# Lie brackets of vector fields along a geodesic to obtain the Jacobi equation

I have done this question in mathstack but someone has suggested me it is more appropriate to ask this here.
With reference in https://archive.org/details/GeneralRelativity/page/n82/mode/1up, where it is said $$[u,v]=0$$ that in this case are the vector fields below.

Given two vector fields along a geodesic $$\gamma$$ in a manifold given by: $$\partial_t \Gamma=\frac{\partial x^\alpha}{\partial t}\frac{\partial}{\partial x^\alpha}\quad \quad \partial_s \Gamma=\frac{\partial x^\alpha}{\partial s}\frac{\partial}{\partial x^\alpha}$$

With $$\gamma:\mathbb{I}\rightarrow \cal{M}$$ and the geodesic variation of $$\gamma$$ given by $$\Gamma:[-\epsilon,\epsilon]\times\mathbb{I}\rightarrow \cal{M}$$ s.t. $$\Gamma(0,t)=\gamma(t)$$ and $$\forall s\in [-\epsilon,\epsilon]$$ we have that $$t\rightarrow \Gamma(s,t)$$ is a geodesic.

Now let $$d\Gamma_p:\mathbb{R}\times\mathbb{R}\rightarrow T_{\Gamma(p)}\cal{M}$$ s.t. $$\partial_s\Gamma=(d\Gamma)_p(\frac{d}{ds},0)$$ and $$\partial_t\Gamma=(d\Gamma)_p(0,\frac{d}{dt})$$.
In particular when we consider $$p\in\gamma$$ then $$\partial_t\Gamma(0,t)=\dot \gamma(t)$$ and $$\partial_s\Gamma(0,t):=J(t)$$.
These two last vector fields along $$\gamma$$ are the vector fields of my interest that I have written in coordinates considering $$\Gamma(t,s)=x^{\alpha}(s,t)$$. In addition I know that $$\nabla_s\partial_t\Gamma=\nabla_t\partial_s\Gamma$$ and obviously $$\nabla_t\partial_t\Gamma=0$$, since $$\gamma$$ is a geodesic.

$$\textbf{I want to prove that [\partial_t \Gamma,\partial_s \Gamma]=0}$$, where $$\textbf{[}\quad\textbf{]}$$ represent the Lie brackets.

To do this I have developed the following idea: $$[\partial_t \Gamma,\partial_s \Gamma]=\Big[\frac{\partial x^\alpha}{\partial t}\frac{\partial}{\partial x^\alpha}, \frac{\partial x^\alpha}{\partial s}\frac{\partial}{\partial x^\alpha}\Big]=\Big(\frac{\partial x^\alpha}{\partial t}\frac{\partial}{\partial x^\alpha}\frac{\partial x^\beta}{\partial s}-\frac{\partial x^\alpha}{\partial s}\frac{\partial}{\partial x^\alpha}\frac{\partial x^\beta}{\partial t}\Big)\frac{\partial}{\partial x^\beta}=\Big(\frac{\partial^2 x^\beta}{\partial t\partial s}-\frac{\partial^2 x^\beta}{\partial s\partial t}\Big)\frac{\partial}{\partial x^\beta}=0$$ $$\textbf{My doubt: }$$I am not sure of the second and above all of the third equality, where I have thought to write $$\displaystyle\frac{\partial x^\alpha}{\partial s}\frac{\partial}{\partial x^\alpha}\frac{\partial x^\beta}{\partial t}=\frac{\partial^2 x^\beta}{\partial s\partial t}$$.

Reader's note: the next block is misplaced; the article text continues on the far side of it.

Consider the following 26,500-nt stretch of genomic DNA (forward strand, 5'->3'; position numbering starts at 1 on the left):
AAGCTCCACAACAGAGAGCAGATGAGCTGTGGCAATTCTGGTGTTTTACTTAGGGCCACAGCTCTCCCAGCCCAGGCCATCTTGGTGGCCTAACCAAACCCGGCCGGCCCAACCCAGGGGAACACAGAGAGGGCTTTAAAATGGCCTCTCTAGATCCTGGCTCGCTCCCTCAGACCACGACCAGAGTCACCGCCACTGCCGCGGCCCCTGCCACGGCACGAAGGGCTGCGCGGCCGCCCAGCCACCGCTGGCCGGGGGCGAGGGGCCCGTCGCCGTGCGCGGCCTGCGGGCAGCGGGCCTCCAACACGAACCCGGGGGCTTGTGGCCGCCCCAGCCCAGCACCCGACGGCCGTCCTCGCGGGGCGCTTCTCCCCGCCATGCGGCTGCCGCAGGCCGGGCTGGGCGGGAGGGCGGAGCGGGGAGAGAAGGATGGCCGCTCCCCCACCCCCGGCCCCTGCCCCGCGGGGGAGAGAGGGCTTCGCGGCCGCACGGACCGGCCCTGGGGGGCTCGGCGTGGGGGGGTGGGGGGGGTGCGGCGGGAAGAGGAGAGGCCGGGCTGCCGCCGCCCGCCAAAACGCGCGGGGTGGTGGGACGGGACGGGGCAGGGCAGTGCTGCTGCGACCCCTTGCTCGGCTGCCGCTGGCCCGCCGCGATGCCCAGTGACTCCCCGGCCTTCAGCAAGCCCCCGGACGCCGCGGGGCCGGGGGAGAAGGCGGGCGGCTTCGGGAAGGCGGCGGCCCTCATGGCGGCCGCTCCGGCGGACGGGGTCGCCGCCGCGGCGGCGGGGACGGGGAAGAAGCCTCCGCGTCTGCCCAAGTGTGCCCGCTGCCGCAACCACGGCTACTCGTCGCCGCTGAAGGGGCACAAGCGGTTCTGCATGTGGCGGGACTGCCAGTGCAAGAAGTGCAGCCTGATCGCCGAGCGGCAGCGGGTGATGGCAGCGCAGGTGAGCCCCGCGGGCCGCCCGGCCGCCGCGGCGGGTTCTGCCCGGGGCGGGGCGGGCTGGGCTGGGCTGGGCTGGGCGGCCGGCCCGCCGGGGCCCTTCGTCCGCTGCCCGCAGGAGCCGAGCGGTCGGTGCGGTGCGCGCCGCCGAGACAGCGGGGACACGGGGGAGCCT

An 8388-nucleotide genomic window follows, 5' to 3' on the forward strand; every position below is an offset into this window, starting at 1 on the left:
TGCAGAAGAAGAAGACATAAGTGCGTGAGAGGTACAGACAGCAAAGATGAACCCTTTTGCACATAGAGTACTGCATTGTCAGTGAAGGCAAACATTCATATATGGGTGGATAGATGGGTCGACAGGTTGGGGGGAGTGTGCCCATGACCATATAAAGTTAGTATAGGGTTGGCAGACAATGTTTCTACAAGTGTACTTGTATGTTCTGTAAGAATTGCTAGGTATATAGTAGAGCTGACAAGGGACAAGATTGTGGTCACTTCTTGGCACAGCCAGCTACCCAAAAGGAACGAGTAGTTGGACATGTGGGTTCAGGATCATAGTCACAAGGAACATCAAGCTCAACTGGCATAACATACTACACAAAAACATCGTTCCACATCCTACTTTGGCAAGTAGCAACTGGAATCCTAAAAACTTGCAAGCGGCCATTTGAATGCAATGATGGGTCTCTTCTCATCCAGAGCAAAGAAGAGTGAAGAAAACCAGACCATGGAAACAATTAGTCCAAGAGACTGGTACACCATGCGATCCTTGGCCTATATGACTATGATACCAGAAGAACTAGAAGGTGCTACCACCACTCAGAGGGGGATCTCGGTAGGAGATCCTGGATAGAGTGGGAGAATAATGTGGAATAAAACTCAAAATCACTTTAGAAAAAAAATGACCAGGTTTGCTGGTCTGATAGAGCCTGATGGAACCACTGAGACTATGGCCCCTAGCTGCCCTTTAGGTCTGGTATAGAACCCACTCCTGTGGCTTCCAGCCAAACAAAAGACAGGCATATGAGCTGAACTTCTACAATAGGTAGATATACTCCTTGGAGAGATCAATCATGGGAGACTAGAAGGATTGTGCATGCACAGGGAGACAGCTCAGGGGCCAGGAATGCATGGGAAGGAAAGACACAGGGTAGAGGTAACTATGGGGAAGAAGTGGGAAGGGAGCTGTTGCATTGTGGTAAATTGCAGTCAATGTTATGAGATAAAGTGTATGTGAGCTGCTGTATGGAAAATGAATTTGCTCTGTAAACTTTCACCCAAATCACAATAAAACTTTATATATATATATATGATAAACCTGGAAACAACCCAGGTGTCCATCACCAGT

Do you think what I have done it is correct? If not can you tell me where there are the mistakes and how can I prove that the lie brackets give me a null vector in this case?

Your reasoning is correct, but I think you might be missing two cancelling terms in the Lie bracket, so I will rewrite it again.

It is convenient to set the bracket to act on something, say a function $$v$$. (It is good practice not to use the same letter twice for dummy indices) \begin{align} [\partial_t \Gamma,\partial_s \Gamma]=&\Big[\frac{\partial x^\alpha}{\partial t}\frac{\partial}{\partial x^\alpha}, \frac{\partial x^\beta}{\partial s}\frac{\partial}{\partial x^\beta}\Big] v\\ =& \frac{\partial x^\alpha}{\partial t}\left(\frac{\partial}{\partial x^\alpha} \frac{\partial x^\beta}{\partial s}\right)\frac{\partial}{\partial x^\beta}v + \frac{\partial x^\alpha}{\partial t} \frac{\partial x^\beta}{\partial s}\left(\frac{\partial^2}{\partial x^\alpha\partial x^\beta}v\right)\\ &- \frac{\partial x^\beta}{\partial s}\left(\frac{\partial}{\partial x^\beta} \frac{\partial x^\alpha}{\partial t}\right)\frac{\partial}{\partial x^\alpha}v -\frac{\partial x^\beta}{\partial s} \frac{\partial x^\alpha}{\partial t}\left(\frac{\partial^2}{\partial x^\beta\partial x^\alpha}v\right) \end{align} Now cancel the second and third term as they are the same (partial derivatives commute), and rename $$\alpha\to\beta, \beta\to\alpha$$ in the third term to group it all as $$= \left(\frac{\partial x^\alpha}{\partial t}\frac{\partial}{\partial x^\alpha} \frac{\partial x^\beta}{\partial s} -\frac{\partial x^\alpha}{\partial s}\frac{\partial}{\partial x^\alpha} \frac{\partial x^\beta}{\partial t}\right) \frac{\partial}{\partial x^\beta}v$$ Now, use the chain rule, $$\frac{\partial x^\alpha}{\partial t}\frac{\partial}{\partial x^\alpha}\equiv \frac{\partial}{\partial t}$$ $$= \left(\frac{\partial^2 x^\beta}{\partial t \partial s} - \frac{\partial^2 x^\beta}{\partial s \partial t}\right) \frac{\partial}{\partial x^\beta}v = 0$$ which vanishes again due to the fact that partial derivatives commute.

P.S. The way I quickly remind myself of the fact $$[\frac{\partial}{\partial t},\frac{\partial}{\partial s} ]=0$$ is by viewing the variation geodesic as a map between manifolds, as you say $$\Gamma:[-\epsilon,\epsilon]\times\mathbb{I}\rightarrow \cal{M}$$ The domain is the manifold $$[-\epsilon,\epsilon]\times\mathbb{I}$$ completely covered by coordinates $$s, t$$, so $$\frac{\partial}{\partial t},\frac{\partial}{\partial s}$$ need to be coordinate vector fields, i.e., they must commute.

• Thanks a lot! So my intuition was correct apart from the fact that I have not used the product rule of derivation in writing the lie brackets (so I will correct this fact), right?
– cely
Apr 5, 2021 at 6:16
• Yup, that's right :) (sorry for the late reply) Apr 6, 2021 at 15:26
• Thanks again a lot!
– cely
Apr 6, 2021 at 15:50